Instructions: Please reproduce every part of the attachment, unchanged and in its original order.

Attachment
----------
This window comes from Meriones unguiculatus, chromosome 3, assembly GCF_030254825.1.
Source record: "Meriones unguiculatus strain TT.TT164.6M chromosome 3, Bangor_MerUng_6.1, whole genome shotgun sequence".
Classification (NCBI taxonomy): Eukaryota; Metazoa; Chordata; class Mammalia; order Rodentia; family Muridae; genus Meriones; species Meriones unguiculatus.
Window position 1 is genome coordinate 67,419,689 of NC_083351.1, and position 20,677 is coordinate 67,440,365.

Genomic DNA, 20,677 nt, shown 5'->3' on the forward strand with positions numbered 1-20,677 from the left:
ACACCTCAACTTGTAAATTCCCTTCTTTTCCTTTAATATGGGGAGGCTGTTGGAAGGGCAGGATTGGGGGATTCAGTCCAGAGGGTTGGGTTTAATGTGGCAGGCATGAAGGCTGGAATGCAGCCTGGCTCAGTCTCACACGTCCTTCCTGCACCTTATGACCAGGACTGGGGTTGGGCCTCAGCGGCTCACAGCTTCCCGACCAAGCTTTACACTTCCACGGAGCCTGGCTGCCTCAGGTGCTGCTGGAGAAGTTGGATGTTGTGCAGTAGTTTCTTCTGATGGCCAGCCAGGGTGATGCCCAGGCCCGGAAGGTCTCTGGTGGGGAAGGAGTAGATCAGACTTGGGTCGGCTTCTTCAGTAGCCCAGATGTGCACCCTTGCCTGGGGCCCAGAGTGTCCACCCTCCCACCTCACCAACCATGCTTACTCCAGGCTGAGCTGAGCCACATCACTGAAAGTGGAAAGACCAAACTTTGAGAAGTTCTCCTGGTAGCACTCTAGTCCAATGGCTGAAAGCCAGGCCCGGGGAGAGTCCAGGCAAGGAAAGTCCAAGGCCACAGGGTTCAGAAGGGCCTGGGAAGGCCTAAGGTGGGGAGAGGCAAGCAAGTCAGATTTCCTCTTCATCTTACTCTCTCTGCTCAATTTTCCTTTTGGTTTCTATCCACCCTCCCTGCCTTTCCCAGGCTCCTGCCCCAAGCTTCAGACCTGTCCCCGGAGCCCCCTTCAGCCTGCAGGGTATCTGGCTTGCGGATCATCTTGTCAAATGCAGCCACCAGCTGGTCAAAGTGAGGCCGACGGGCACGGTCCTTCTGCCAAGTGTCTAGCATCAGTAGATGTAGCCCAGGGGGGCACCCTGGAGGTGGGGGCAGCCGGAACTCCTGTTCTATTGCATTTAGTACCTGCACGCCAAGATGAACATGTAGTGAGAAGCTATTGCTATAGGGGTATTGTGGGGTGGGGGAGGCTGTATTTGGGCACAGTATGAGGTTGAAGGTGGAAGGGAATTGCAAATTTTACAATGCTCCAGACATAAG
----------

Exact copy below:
This window comes from Meriones unguiculatus, chromosome 3, assembly GCF_030254825.1.
Source record: "Meriones unguiculatus strain TT.TT164.6M chromosome 3, Bangor_MerUng_6.1, whole genome shotgun sequence".
Classification (NCBI taxonomy): Eukaryota; Metazoa; Chordata; class Mammalia; order Rodentia; family Muridae; genus Meriones; species Meriones unguiculatus.
Window position 1 is genome coordinate 67,419,689 of NC_083351.1, and position 20,677 is coordinate 67,440,365.

Genomic DNA, 20,677 nt, shown 5'->3' on the forward strand with positions numbered 1-20,677 from the left:
ACACCTCAACTTGTAAATTCCCTTCTTTTCCTTTAATATGGGGAGGCTGTTGGAAGGGCAGGATTGGGGGATTCAGTCCAGAGGGTTGGGTTTAATGTGGCAGGCATGAAGGCTGGAATGCAGCCTGGCTCAGTCTCACACGTCCTTCCTGCACCTTATGACCAGGACTGGGGTTGGGCCTCAGCGGCTCACAGCTTCCCGACCAAGCTTTACACTTCCACGGAGCCTGGCTGCCTCAGGTGCTGCTGGAGAAGTTGGATGTTGTGCAGTAGTTTCTTCTGATGGCCAGCCAGGGTGATGCCCAGGCCCGGAAGGTCTCTGGTGGGGAAGGAGTAGATCAGACTTGGGTCGGCTTCTTCAGTAGCCCAGATGTGCACCCTTGCCTGGGGCCCAGAGTGTCCACCCTCCCACCTCACCAACCATGCTTACTCCAGGCTGAGCTGAGCCACATCACTGAAAGTGGAAAGACCAAACTTTGAGAAGTTCTCCTGGTAGCACTCTAGTCCAATGGCTGAAAGCCAGGCCCGGGGAGAGTCCAGGCAAGGAAAGTCCAAGGCCACAGGGTTCAGAAGGGCCTGGGAAGGCCTAAGGTGGGGAGAGGCAAGCAAGTCAGATTTCCTCTTCATCTTACTCTCTCTGCTCAATTTTCCTTTTGGTTTCTATCCACCCTCCCTGCCTTTCCCAGGCTCCTGCCCCAAGCTTCAGACCTGTCCCCGGAGCCCCCTTCAGCCTGCAGGGTATCTGGCTTGCGGATCATCTTGTCAAATGCAGCCACCAGCTGGTCAAAGTGAGGCCGACGGGCACGGTCCTTCTGCCAAGTGTCTAGCATCAGTAGATGTAGCCCAGGGGGGCACCCTGGAGGTGGGGGCAGCCGGAACTCCTGTTCTATTGCATTTAGTACCTGCACGCCAAGATGAACATGTAGTGAGAAGCTATTGCTATAGGGGTATTGTGGGGTGGGGGAGGCTGTATTTGGGCACAGTATGAGGTTGAAGGTGGAAGGGAATTGCAAATTTTACAATGCTCCAGACATAAG